The Hype and Creative Failure of the DC Reboot
By Alex Cranz
DC 52–not to be confused with 52–was supposed to change the game. The baby and the bath water were getting tossed and the world was going to be introduced to a whole new age of superheroes. Not like the Gold or Silver or Bronze or Modern Age heroes. This was going to change the game. This was going to be a huge universe with cast of thousands starting from scratch. It was the most daring thing anyone has ever done in the history of narrative. 52 stories told concurrently and each being a perfect place for a neophyte to hop into the world of spandex, leather and highly marketable emblems.
The hype and hyperbole the DCnU rode into town were over the top. Nothing could possibly compete with the pitch Dan Didio and company were selling. Crisis on Infinite Earth was a child’s tale in comparison to the world shattering event DC was going to bring us.
Then, slowly, like the flow of crystalline honey at the bottom of the jar, bits and pieces of Dan’s Great Reboot came to light.
Many stories would begin in media res. Some comics would be origin stories and some would be simply good stories and some would defeat the purpose of the entire reboot and presume the audience had some understanding of the character.
Timelines started getting muddled. Some comics would begin five years ago and some would begin two years ago and some occurred concurrently and if you weren’t a superfan pouring over every blog, press release and Tumblr diatribe you’d be in the dark.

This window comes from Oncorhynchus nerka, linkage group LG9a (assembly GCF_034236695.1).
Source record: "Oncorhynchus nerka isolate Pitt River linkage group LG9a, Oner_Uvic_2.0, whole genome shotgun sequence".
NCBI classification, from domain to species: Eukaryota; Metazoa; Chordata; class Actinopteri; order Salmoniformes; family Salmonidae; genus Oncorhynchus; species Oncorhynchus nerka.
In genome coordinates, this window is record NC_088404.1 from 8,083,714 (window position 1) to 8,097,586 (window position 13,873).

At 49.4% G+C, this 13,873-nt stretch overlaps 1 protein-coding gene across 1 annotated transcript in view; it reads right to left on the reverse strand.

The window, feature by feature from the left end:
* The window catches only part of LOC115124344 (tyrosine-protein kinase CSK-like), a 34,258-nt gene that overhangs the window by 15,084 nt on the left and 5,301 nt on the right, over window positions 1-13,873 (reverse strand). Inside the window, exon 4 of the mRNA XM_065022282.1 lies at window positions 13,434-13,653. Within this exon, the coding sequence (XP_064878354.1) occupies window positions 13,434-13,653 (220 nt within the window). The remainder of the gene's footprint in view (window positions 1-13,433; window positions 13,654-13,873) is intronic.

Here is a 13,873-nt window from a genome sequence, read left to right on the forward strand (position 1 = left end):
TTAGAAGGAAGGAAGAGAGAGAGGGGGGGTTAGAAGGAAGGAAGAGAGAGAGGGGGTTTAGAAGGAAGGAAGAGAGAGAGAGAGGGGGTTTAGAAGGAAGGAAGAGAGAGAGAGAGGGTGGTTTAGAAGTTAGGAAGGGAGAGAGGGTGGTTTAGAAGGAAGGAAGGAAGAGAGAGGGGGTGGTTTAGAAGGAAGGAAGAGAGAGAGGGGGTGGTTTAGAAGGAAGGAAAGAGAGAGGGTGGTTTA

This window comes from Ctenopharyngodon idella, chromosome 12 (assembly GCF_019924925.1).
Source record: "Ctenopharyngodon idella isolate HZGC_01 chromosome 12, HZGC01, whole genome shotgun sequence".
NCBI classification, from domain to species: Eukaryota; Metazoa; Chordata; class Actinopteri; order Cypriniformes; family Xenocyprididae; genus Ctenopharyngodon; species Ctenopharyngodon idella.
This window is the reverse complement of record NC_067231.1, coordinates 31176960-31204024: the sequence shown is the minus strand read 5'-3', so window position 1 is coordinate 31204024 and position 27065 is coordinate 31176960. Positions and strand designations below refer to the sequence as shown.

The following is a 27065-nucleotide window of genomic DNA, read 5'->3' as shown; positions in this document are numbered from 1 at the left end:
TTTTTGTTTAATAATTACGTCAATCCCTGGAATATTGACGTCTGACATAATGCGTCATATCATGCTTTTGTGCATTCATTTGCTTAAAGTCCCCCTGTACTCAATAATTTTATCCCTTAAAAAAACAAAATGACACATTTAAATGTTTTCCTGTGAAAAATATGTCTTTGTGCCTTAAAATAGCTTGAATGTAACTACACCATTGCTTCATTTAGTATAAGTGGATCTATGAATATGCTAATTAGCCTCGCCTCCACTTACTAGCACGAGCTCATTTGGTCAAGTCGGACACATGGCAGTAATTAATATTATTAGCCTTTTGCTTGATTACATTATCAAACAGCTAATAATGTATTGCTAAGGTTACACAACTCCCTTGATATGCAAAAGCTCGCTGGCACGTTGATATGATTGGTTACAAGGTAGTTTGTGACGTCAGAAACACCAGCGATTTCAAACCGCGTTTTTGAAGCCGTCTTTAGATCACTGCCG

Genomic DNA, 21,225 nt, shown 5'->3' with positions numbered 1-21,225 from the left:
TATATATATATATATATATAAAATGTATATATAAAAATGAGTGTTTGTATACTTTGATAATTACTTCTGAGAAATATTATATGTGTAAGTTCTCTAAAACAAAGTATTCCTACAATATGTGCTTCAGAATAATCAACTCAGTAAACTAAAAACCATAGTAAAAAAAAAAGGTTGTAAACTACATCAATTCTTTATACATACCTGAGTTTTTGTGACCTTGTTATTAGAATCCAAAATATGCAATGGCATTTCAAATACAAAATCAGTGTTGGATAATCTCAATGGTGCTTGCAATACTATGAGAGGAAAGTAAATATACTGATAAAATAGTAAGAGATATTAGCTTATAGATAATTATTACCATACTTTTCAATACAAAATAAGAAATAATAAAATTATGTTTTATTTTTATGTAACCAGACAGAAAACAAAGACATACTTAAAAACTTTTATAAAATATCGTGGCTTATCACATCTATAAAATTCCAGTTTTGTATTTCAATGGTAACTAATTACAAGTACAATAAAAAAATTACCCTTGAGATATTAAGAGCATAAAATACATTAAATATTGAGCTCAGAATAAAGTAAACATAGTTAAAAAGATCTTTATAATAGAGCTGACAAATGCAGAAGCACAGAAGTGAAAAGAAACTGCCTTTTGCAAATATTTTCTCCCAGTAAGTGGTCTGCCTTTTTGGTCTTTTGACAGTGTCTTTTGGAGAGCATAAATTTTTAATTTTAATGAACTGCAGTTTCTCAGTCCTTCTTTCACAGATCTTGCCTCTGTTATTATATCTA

Dan’s Great Reboot was supposed to find a new audience. It would find the women and men who’d scorned comics or set them aside or never even noticed them and it would drag them into the fold kicking and screaming. It would entice them with bold new stories. The parody comics had become–the stilted dialogue, the cheesecake poses, the impossible physiques–they’d disappear.
Only covers were released and women still undulated across the covers in bras and men still had twenty abs and the dialogue was still about five steps below a Brett Ratner film.
But there were gems. The best of the best were being brought on board. Grant Morrison and Gail Simone and JH Williams III. These are people who consistently refine and redefine comics. Morrison and Simone have perfected the comic like a good Noh performer. They’ve taken lessons from every point in comic history and applied them. They go through the same motions as the giants before them but they’re so precise that something remarkable is eked out each time their pen touches a page. And Williams makes comics art. Any page from his comics could find themselves on the wall of a home or an art gallery without a second glance.
Even now what Grant Morrison and JH Williams have done in this first month is nothing short of perfection. They’ve created comics that would be critically hailed with or without a relaunch. Morrison’s Superman blends the good of 70 years of characterization into one perfect entity. He doesn’t have the girl or the accolades but he’s like the lead in a tv pilot. You can’t wait to see him woo Lois and explore his powers. Williams didn’t have the same responsibilities Morrison did. His character was fresh. New. And the story he’s put Kate Kane into is haunting. But poor Gail Simone, saddled with characters less prone to magniloquent criticism and more prone to controversy made some beautiful of something horrible.
Dan Didio took Oracle back behind the barn and put a bullet in her head. And for good measure he tossed Cassandra Cain and Stephanie Brown back there with her. Then he found a Barbara Gordon doll and trussed her up and taped a bandage on her spine and called her a revelation. And Simone had to back up his words. She had to make you forget Oracle and Cain and Brown and remind you of a kinder and gentler time. In thirty-two pages she had to convince you that the editorial staff at DC Comics weren’t the biggest professional idiots around.